What Cassandra Trenary Plans to do with Her $50,000 Annenberg Fellowship
When the Leonore Annenberg Fellowship Fund for the Performing and Visual Arts announced their tenth and final round of $50,000 fellowships for performing and visual artists last week, it wasn't exactly a surprise to see Cassandra Trenary's name on the list. The American Ballet Theatre soloist sparkles onstage in classical rep (particularly in works by Alexei Ratmansky), but hasn't been content with a typical company career. She's constantly working on outside projects; in fact, when we caught up with her she was in between a rehearsal with Gemma Bond and a preview showing of an Alejandro Cerrudo–choreographed project she'll perform with Daniil Simkin this fall.
How did you react when you got the news that you were receiving the fellowship?
I was so overjoyed of course, but also kind of felt this pressure all of a sudden. There were so many things I had set out to do if I received it, and now that I have I've got a lot of work to do! I'm looking forward to challenging myself in ways I've never had a chance to before.
Past ABT recipients include Misty Copeland and Isabella Boylston—does that add to the pressure?
Oh, absolutely! I'm very humbled and honored to look at the dancers in the past who have received this and be included in that special group, and I'm thinking of all the dancers I would have chosen for it over myself. I'm so grateful, and I don't take it for granted.
Cassandra Trenary in rehearsal with Alexei Ratmansky. Photo by Susie Morgan Taylor, Courtesy ABT.
You're planning to use the fellowship to study with outside companies, correct?
I'm looking to travel to Amsterdam, England and St. Petersburg. What I really want to do is stretch myself, technically speaking. I want to see what these places offer to the dance world and see how I can infuse my own dancing and artistry with it.
You're looking at working with the Mariinsky Ballet, The Royal Ballet and Nederlands Dans Theater. What influenced you to go for three such different groups?
I love exploring different types of movement. I love how refined and pure the dancers at The Royal are, but they also have this edge that they bring to their contemporary work. And you go to Russia and those dancers are, for lack of a better term, whacked out! But they also have that perfect Russian technique that I've never had the opportunity to work in. And I'm obsessed with NDT! I love the way they move, they're another breed. I've always really enjoyed and identified with contemporary work. A friend of mine just joined the company, and I want to work with him and get some inspiration that way, and work on contemporary partnering. Also, I really want to do some more acting, so I'm also looking into acting courses and the more theatrical side of things.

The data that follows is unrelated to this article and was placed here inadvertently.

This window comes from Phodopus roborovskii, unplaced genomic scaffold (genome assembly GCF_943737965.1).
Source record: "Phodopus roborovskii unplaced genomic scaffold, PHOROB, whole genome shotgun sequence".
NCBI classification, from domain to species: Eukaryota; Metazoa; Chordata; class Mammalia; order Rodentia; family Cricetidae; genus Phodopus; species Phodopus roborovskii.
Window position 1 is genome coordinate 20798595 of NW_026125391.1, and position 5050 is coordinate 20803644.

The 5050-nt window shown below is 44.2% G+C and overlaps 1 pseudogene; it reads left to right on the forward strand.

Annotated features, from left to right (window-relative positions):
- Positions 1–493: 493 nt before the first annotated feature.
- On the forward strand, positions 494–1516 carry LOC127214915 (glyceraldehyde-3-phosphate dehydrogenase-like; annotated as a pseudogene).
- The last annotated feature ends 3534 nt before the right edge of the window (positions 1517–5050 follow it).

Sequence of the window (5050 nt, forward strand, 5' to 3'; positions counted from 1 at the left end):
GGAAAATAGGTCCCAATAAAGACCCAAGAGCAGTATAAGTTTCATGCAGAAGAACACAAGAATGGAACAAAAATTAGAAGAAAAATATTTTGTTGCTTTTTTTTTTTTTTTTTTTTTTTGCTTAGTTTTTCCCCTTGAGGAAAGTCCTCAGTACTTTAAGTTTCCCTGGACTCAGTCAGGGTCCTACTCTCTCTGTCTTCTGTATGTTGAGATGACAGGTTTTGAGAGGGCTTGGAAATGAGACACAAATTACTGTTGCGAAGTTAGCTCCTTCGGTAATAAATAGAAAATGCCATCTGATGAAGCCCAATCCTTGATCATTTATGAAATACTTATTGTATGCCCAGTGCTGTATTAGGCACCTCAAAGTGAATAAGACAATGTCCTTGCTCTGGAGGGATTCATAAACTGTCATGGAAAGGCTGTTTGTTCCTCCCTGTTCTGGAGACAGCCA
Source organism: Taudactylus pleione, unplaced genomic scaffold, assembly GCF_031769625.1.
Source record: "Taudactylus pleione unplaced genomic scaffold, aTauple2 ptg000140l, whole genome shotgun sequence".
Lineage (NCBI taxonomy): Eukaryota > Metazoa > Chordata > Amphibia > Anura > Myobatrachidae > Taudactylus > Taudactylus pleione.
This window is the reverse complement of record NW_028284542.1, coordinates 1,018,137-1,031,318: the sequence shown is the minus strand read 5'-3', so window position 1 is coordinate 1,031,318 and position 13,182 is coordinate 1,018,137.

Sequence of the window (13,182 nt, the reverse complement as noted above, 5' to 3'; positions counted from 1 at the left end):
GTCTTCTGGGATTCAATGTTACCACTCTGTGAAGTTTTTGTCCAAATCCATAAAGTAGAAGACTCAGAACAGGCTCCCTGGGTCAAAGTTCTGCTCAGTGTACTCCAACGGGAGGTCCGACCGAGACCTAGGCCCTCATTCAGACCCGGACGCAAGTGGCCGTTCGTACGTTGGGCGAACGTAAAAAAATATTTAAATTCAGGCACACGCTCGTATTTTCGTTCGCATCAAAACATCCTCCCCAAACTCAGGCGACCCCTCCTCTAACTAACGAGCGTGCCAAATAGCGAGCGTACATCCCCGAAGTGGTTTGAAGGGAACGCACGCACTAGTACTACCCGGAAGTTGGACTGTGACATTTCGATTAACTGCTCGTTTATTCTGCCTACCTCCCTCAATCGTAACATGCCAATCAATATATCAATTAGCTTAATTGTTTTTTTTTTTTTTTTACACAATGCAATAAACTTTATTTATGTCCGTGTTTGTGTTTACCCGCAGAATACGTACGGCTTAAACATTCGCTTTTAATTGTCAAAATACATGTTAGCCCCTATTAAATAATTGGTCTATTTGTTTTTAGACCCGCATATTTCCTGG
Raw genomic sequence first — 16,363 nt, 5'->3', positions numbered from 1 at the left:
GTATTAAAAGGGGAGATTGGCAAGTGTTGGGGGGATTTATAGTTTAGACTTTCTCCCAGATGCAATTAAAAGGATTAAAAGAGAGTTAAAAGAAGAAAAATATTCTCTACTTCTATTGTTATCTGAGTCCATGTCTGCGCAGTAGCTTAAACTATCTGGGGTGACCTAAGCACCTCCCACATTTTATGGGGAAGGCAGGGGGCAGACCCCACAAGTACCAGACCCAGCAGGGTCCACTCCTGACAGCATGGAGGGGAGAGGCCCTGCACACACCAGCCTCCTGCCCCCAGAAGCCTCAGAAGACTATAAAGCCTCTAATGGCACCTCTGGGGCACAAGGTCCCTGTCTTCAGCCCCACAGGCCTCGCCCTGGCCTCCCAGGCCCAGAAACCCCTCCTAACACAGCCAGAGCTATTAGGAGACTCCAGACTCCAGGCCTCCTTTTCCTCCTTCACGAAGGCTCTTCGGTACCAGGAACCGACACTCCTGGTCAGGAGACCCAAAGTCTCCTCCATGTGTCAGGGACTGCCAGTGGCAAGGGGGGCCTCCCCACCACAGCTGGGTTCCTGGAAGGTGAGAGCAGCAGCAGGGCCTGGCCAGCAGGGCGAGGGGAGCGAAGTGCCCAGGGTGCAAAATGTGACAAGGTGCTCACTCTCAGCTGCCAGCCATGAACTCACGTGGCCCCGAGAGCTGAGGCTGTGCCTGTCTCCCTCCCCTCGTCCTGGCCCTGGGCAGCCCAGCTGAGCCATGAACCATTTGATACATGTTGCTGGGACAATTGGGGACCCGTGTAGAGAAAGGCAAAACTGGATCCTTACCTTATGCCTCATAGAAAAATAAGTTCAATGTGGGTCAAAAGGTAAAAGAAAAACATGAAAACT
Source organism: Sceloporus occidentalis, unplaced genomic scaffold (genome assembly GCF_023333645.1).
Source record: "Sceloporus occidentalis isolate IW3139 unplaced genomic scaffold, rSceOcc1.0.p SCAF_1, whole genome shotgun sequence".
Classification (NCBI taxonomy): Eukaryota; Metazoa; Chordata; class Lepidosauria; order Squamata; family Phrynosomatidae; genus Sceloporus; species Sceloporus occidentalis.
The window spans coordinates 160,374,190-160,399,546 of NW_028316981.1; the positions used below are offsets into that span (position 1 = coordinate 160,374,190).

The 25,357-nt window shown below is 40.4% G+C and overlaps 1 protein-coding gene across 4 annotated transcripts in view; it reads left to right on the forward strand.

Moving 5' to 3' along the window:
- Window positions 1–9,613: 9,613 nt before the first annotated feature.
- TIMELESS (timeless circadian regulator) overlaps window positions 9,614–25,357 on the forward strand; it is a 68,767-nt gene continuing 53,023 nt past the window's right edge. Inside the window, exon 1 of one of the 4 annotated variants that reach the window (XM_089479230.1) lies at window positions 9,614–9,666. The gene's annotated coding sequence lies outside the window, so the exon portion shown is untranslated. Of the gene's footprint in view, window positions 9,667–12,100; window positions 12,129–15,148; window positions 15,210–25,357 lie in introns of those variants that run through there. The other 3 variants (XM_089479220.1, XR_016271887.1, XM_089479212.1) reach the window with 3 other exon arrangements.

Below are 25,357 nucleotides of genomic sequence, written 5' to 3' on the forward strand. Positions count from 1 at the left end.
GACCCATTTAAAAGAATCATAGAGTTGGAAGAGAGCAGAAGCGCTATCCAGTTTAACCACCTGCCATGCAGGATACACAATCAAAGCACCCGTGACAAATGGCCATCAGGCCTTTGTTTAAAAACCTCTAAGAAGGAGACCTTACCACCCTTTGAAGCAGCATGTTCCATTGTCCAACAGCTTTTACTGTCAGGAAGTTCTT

I just want to explore more, and be pushed in ways I've never been pushed. It's easy to get comfortable in your company and surroundings. But these other coaches will look at me with a blank slate and not know when to give me the benefit of the doubt, and they're going to push me.
Cassandra Trenary in rehearsal with Daniil Simkin. Photo by Jim Lafferty.
As you're prepping your Thanksgiving meal, why not throw in a dash of dance?
This year's Macy's Thanksgiving Day Parade is stuffed (pun intended) with performances from four stellar Broadway shows, the Radio City Rockettes and students from three New York City dance institutions.
Tune in to NBC November 28 from 9 am to noon (in all time zones), or catch the rebroadcast at 2 pm (also in all time zones). Here's what's in store:
Back in 2011 when Joe Lanteri first approached Katie Langan, chair of Marymount Manhattan College's dance department, about getting involved with New York City Dance Alliance, she was skeptical about the convention/competition world.
"But I was pleasantly surprised by the enormity of talent that was there," she says. "His goal was to start scholarship opportunities, and I said okay, I'm in."
Today, it's fair to say that Lanteri has far surpassed his goal of creating scholarship opportunities. But NYCDA has done so much more, bridging the gap between the convention world and the professional world by forging a wealth of partnerships with dance institutions from Marymount to The Ailey School to Complexions Contemporary Ballet and many more. There's a reason these companies and schools—some of whom otherwise may not see themselves as aligned with the convention/competition world—keep deepening their relationships with NYCDA.
Now, college scholarships are just one of many ways NYCDA has gone beyond the typical weekend-long convention experience and created life-changing opportunities for students. We rounded up some of the most notable ones:
Last week, Variety reported that Sergei Polunin would reunite with the team behind Dancer for another documentary. "Where 'Dancer' looked at his whole life, family and influences," director Steven Cantor said, " 'Satori' will focus more squarely on his creative process as performer and, for the first time ever, choreographer." The title references a poorly received evening of work by the same name first presented by Polunin in 2017. (It recently toured to Moscow and St. Petersburg.)
I cannot be the only person wondering why we should care.
"The show must go on" may be a platitude we use to get through everything from costume malfunctions to stormy moods. But when it came to overcoming a literal hurricane, Houston Ballet was buoyed by this mantra to go from devastated to dancing in a matter of weeks—with the help of Harlequin Floors, Houston Ballet's longstanding partner who sprang into action to build new floors in record time.